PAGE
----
Pssst… We just sold these ASX mining shares to buy this one: Alphinity

One team just switched its allegiance from one iron ore giant to another. Check out why.

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After an upsetting 2022 when a war started in Europe, it feels like it's all happening again.

The latest conflict in the Middle East has reminded investors that you never truly know what's coming.

The Gaza-Israel violence started just when the world thought it had enough of interest rate rises and that 2024 could see an economic recovery.

But now all bets are off.

The analysts at Alphinity are thus trying to determine exactly where we are in the economic cycle.

"Are we late or early in the economic cycle? While difficult to know for sure, we lean towards being late."

However, the team is warning investors from thinking the bottom is close.

"Large savings buffers, full employment and strong corporate balance sheets have all so far effectively absorbed the shock of sharply-higher rates, but that doesn't mean people are ready to further increase consumption meaningfully, or that corporates are looking to step up their capital expenditure intentions any time soon."

In the midst of this uncertainty and anxiety, the Alphinity team made a crucial sell and buy recently.

Swapping mining shares

Iron ore is a proxy for how healthy the global economy is, as it is a building block for infrastructure.

While previously Fortescue Metals Group Ltd (ASX: FMG) was Alphinity's investment in this sector, it changed its mind in recent weeks.

"We switched our position in Fortescue Metals into Rio Tinto Ltd (ASX: RIO)," Alphinity analysts stated in a memo to clients.

"Both companies remain intrinsically linked to the iron ore price in the short term but the numerous management changes at Fortescue as well as increased uncertainty about the capital allocation framework for the company's investment decisions in renewable energy projects has increased its company-specific risks."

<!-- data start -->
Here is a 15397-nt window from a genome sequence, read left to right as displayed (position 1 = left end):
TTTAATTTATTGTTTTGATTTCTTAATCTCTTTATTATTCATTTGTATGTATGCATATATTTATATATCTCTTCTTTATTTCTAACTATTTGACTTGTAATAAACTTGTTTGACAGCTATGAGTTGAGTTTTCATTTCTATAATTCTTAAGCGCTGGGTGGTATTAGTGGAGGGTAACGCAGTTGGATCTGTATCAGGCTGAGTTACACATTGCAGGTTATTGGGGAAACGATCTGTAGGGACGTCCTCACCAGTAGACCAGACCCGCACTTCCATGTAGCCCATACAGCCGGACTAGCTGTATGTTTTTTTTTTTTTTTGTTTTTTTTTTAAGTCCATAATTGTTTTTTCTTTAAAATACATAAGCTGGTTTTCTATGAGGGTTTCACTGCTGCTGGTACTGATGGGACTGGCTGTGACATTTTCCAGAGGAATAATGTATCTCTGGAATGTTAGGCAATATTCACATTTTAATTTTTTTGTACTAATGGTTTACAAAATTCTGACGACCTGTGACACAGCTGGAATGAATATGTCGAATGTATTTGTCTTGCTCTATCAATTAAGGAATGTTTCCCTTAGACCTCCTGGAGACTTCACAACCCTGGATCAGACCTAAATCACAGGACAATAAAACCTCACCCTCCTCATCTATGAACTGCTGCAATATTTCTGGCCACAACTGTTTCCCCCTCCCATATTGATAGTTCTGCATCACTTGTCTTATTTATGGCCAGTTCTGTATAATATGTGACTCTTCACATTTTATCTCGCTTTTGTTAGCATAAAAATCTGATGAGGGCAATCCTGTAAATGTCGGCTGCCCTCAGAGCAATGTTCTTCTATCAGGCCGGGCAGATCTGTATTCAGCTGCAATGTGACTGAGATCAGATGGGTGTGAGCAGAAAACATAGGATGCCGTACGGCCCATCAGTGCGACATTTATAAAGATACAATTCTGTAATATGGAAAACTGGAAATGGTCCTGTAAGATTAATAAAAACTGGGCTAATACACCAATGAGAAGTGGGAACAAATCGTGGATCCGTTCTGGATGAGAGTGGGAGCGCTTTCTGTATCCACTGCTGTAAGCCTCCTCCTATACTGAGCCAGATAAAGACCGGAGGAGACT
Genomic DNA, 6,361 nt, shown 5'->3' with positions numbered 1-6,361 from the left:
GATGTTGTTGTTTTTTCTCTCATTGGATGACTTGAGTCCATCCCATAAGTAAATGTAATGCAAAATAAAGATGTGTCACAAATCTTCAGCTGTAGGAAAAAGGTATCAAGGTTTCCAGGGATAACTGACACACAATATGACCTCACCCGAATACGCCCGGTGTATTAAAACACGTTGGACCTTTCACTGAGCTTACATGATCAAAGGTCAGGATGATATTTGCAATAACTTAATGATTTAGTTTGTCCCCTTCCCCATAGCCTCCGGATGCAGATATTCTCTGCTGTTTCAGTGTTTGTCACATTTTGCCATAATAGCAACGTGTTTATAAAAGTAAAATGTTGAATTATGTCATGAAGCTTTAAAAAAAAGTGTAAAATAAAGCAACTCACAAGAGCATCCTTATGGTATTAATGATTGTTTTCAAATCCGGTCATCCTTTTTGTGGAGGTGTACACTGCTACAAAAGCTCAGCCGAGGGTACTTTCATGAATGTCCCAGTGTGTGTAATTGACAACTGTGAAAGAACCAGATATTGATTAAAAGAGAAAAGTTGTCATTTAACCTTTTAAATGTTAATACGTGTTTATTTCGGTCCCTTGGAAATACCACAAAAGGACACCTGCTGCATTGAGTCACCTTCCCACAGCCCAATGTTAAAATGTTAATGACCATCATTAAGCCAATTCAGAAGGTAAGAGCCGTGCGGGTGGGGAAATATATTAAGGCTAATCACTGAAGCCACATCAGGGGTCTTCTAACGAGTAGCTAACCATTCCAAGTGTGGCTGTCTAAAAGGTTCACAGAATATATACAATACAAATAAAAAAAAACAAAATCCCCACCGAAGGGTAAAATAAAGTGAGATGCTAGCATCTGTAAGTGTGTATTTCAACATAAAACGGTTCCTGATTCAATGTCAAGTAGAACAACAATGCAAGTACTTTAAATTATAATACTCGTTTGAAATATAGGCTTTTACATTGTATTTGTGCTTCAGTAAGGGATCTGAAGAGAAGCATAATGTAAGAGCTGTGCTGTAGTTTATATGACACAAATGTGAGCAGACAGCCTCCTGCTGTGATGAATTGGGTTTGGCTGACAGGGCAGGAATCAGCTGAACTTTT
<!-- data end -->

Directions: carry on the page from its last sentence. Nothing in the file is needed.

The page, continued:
The management upheaval was indeed reflected in Fortescue's share price, sending it 18.25% lower from 26 July to 8 September.

The mining shares have since partially recovered to be trading 8.5% down.

The analysts acknowledge that founder and chair Andrew Forrest's drive to pivot the company into green energy is positive in the long run.

But they're not so sure of its investment value in the immediate future.

"While its ambitions in renewables are admirable, the share price consequences of unrealistic project assumptions have been on stark display in Europe this year."

It seems many of Alphinity's peers agree.

In a finance industry not known for handing out many cut recommendations, an overwhelming 10 out of 15 analysts surveyed on CMC Markets rate Fortescue as a sell.

Meanwhile, nine out of 14 analysts are rating Rio Tinto as a buy.

Motley Fool contributor Tony Yoo has no position in any of the stocks mentioned. The Motley Fool Australia's parent company Motley Fool Holdings Inc. has no position in any of the stocks mentioned. The Motley Fool Australia has no position in any of the stocks mentioned. The Motley Fool has a disclosure policy. This article contains general investment advice only (under AFSL 400691). Authorised by Scott Phillips.

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